Welcome to Scribd, the world's digital library. Read, publish, and share books and documents. See more
Download
Standard view
Full view
of .
Look up keyword
Like this
1Activity
0 of .
Results for:
No results containing your search query
P. 1
The satellite archaeological survey of Egypt

The satellite archaeological survey of Egypt

Ratings: (0)|Views: 160|Likes:
A recent announcement of some pyramids, buried under the sand of Egypt and discovered by means of infrared remote sensing, renewed the interest on the archaeological surveys aided by satellites. Here we propose the use of images, obtained from those of Google Maps after some processing to enhance their details, to locate archaeological remains in Egypt.
A recent announcement of some pyramids, buried under the sand of Egypt and discovered by means of infrared remote sensing, renewed the interest on the archaeological surveys aided by satellites. Here we propose the use of images, obtained from those of Google Maps after some processing to enhance their details, to locate archaeological remains in Egypt.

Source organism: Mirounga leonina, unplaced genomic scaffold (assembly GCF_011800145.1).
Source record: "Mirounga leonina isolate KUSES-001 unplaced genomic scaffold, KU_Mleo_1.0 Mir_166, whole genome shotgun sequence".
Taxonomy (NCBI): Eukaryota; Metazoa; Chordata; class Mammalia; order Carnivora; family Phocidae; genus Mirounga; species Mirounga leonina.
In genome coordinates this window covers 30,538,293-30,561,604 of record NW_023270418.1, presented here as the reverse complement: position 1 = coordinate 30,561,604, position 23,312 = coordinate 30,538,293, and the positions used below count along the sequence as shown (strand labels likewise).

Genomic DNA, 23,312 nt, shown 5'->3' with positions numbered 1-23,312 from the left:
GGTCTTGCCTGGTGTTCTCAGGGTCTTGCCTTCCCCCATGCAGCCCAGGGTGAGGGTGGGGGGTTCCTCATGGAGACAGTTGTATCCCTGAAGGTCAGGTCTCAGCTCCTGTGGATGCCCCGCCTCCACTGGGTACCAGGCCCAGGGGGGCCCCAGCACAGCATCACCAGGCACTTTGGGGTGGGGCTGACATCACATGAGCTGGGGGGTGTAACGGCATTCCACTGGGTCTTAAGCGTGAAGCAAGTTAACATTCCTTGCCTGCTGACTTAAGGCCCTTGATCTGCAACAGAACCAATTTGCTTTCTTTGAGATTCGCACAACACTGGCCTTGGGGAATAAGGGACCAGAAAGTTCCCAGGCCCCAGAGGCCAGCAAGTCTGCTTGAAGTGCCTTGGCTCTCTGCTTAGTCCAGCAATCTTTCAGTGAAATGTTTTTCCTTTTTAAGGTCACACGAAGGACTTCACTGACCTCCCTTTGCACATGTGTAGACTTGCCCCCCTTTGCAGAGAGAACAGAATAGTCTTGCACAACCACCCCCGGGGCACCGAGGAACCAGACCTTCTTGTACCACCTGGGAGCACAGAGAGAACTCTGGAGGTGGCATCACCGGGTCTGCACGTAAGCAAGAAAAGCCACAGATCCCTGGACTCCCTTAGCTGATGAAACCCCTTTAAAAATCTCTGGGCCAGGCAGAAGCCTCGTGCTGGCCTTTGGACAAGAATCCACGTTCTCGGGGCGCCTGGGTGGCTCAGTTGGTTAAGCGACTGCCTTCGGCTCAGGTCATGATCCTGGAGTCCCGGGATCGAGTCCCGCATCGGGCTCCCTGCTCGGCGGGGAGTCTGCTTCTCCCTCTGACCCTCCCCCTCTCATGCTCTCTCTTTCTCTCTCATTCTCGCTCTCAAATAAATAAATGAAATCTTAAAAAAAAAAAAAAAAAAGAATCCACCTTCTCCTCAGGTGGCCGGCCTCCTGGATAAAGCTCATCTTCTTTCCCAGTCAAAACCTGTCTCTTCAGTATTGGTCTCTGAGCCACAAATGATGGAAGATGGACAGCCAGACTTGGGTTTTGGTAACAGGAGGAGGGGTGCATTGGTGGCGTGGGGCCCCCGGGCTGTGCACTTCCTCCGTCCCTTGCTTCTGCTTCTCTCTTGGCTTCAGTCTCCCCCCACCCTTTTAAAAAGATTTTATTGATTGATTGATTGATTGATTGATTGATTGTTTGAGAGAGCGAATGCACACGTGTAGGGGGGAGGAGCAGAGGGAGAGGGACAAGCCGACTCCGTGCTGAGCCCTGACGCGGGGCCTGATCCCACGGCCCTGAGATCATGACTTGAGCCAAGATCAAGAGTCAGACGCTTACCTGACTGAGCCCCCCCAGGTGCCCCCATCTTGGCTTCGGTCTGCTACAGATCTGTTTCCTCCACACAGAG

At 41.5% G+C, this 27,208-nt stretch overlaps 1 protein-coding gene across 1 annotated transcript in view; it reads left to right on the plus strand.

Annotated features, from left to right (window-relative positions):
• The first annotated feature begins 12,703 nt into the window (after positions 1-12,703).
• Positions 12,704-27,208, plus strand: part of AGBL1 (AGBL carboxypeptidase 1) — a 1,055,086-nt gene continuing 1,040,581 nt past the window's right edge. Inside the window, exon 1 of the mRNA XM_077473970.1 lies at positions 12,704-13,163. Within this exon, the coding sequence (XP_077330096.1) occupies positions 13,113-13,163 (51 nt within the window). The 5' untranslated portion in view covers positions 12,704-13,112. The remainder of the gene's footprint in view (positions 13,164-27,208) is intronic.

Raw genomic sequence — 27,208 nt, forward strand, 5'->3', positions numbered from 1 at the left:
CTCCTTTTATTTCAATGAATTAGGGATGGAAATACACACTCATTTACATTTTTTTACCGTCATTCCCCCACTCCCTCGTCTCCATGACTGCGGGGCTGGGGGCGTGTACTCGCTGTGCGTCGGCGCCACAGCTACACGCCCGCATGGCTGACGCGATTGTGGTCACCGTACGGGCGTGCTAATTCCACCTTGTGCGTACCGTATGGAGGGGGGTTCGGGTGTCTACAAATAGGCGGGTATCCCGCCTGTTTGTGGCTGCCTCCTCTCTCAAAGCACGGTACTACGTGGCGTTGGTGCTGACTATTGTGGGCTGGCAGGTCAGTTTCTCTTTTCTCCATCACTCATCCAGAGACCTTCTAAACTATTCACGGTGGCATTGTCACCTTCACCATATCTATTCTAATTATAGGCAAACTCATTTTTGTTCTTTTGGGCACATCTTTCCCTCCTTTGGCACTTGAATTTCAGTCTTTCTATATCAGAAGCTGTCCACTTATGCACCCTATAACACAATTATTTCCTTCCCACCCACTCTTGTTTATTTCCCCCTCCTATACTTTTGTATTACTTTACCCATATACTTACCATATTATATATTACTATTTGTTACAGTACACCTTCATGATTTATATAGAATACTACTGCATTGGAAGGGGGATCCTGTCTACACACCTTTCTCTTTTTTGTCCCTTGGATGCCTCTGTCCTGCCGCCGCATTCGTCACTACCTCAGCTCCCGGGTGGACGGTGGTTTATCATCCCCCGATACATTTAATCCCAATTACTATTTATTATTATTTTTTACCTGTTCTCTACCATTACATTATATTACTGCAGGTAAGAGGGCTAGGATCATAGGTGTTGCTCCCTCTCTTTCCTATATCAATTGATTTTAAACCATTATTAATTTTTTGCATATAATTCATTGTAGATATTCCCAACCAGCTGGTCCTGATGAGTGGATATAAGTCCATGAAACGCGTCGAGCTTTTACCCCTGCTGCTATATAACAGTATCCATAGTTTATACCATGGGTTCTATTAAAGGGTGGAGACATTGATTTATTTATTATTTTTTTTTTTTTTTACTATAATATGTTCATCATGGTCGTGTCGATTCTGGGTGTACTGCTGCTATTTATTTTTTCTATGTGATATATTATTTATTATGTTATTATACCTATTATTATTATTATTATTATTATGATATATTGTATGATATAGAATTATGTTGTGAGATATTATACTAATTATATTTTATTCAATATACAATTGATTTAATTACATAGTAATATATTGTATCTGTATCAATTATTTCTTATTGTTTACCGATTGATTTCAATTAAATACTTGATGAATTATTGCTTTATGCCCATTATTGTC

More info:

Published by: Amelia Carolina Sparavigna on Jun 02, 2011
Copyright:Attribution Non-commercial Share Alike

Availability:

Read on Scribd mobile: iPhone, iPad and Android.
download as PDF, TXT or read online from Scribd
See more
See less

06/02/2011

pdf

text

original

 
 
The satellite archaeological survey of Egypt
Amelia Carolina SparavignaDipartimento di Fisica,Politecnico di Torino, Torino, Italy